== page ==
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Forced Vehicle Electrification Threatens Carbon Energy Projects and Assets

A recent Biden Administration Executive Order on electric vehicle adoption declares that "America must lead the world on clean and efficient cars and trucks. That means bolstering our domestic market by setting a goal that 50 percent of all new passenger cars and light trucks sold in 2030 be zero-emission vehicles, including battery electric, plug-in hybrid electric, or fuel cell electric vehicles."

That order and its goals are now the driving force behind new rules being imposed by the two primary responsible regulatory agencies.

The Environmental Protection Agency wants to increase tailpipe emissions standards to a degree that cannot be met without manufacturers reallocating a majority of their output from internal combustion engine (ICE) vehicles to electric vehicles (EVs). EPA's goals are for 70% of all new light-duty vehicles sold by 2032 to be fully electric.

The Department of Transportation's National Highway Traffic Safety Administration (NHTSA), through its newly-proposed Corporate Average Fuel Economy (CAFE) standards, is mandating fleet-average fuel consumption of 58 miles per gallon by 2032, a number arrived at by averaging together the liquid fuel consumption of EVs - which burn none - and ICE vehicles sold by each individual manufacturer.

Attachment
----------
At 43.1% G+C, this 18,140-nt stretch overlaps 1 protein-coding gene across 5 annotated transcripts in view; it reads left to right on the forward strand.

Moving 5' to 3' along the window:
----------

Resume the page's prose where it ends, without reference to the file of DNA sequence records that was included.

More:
Achieving these goals would decimate demand for liquid fuels - both petroleum-based and bio-fuels. It would reduce gasoline consumption from 135 billion gallons in 2022 to 70 million gallons annually by 2040. Such a reduction would severely depress the outlook for new fossil energy upstream and midstream infrastructure construction, while halving demand for agricultural commodities - corn and soybeans - now used for biofuels. It would strand countless billions worth of investments in existing infrastructure and the equipment and capacity to add new infrastructure such as pipelines.

Both of these proposed regulations are being challenged in court on the basis that neither EPA or NHTSA have the authority to impose such draconian new burdens on markets and consumers, because they are "major questions" that must be subject to Congressional, rather than administrative agency, action. This doctrine was recently enshrined by the Supreme Court in West Virginia vs. EPA when last year the court struck down the EPA's Clean Power Plan on that principle.

Recently, EEIA's Association Council and company members heard from Michael Buschbacher, Partner at the law firm Boyden Gray, who is quarterbacking parallel challenges to these action at the D.C. Circuit Court of Appeals. He argued the merits of the challengers' cases before the Court yesterday and today. While we do not know when they will rule, given the make-up of that Court, we believe it is likely that it will deny the challenges and allow the rules to stand. At that point, energy industry stakeholders will appeal the decision to the United States Supreme Court.

Given the very high stakes for energy infrastructure companies and workers if these proposals were to become law, EEIA is exploring engaging in support of the challenges if and when they are elevated to the Supreme Court. The first step will be to petition the high court to accept the case. If they do, we will consider submitting a brief arguing for reversal of the adverse D.C Circuit Court ruling.

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